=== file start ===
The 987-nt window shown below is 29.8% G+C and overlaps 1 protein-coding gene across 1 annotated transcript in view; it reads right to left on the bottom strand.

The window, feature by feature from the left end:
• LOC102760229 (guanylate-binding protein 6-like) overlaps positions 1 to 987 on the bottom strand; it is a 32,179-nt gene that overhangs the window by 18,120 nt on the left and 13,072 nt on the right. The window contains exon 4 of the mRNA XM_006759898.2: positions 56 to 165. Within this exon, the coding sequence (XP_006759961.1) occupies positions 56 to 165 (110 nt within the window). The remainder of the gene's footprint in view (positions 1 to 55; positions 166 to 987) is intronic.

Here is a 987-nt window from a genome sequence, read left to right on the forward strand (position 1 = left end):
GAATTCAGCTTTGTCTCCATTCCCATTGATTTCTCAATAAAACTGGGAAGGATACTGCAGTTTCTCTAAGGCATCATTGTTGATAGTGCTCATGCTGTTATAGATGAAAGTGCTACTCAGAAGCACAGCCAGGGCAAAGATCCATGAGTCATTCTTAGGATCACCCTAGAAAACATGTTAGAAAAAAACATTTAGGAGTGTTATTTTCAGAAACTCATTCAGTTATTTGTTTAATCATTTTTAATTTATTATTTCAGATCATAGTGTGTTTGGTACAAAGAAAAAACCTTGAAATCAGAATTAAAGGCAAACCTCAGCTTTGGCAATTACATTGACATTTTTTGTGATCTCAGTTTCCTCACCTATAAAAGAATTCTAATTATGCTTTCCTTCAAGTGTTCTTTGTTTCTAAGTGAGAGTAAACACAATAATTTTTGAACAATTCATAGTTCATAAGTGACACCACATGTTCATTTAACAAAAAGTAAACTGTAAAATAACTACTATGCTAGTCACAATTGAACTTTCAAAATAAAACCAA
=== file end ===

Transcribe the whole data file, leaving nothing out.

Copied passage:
The 987-nt window shown below is 29.8% G+C and overlaps 1 protein-coding gene across 1 annotated transcript in view; it reads right to left on the bottom strand.

The window, feature by feature from the left end:
• LOC102760229 (guanylate-binding protein 6-like) overlaps positions 1 to 987 on the bottom strand; it is a 32,179-nt gene that overhangs the window by 18,120 nt on the left and 13,072 nt on the right. The window contains exon 4 of the mRNA XM_006759898.2: positions 56 to 165. Within this exon, the coding sequence (XP_006759961.1) occupies positions 56 to 165 (110 nt within the window). The remainder of the gene's footprint in view (positions 1 to 55; positions 166 to 987) is intronic.

Here is a 987-nt window from a genome sequence, read left to right on the forward strand (position 1 = left end):
GAATTCAGCTTTGTCTCCATTCCCATTGATTTCTCAATAAAACTGGGAAGGATACTGCAGTTTCTCTAAGGCATCATTGTTGATAGTGCTCATGCTGTTATAGATGAAAGTGCTACTCAGAAGCACAGCCAGGGCAAAGATCCATGAGTCATTCTTAGGATCACCCTAGAAAACATGTTAGAAAAAAACATTTAGGAGTGTTATTTTCAGAAACTCATTCAGTTATTTGTTTAATCATTTTTAATTTATTATTTCAGATCATAGTGTGTTTGGTACAAAGAAAAAACCTTGAAATCAGAATTAAAGGCAAACCTCAGCTTTGGCAATTACATTGACATTTTTTGTGATCTCAGTTTCCTCACCTATAAAAGAATTCTAATTATGCTTTCCTTCAAGTGTTCTTTGTTTCTAAGTGAGAGTAAACACAATAATTTTTGAACAATTCATAGTTCATAAGTGACACCACATGTTCATTTAACAAAAAGTAAACTGTAAAATAACTACTATGCTAGTCACAATTGAACTTTCAAAATAAAACCAA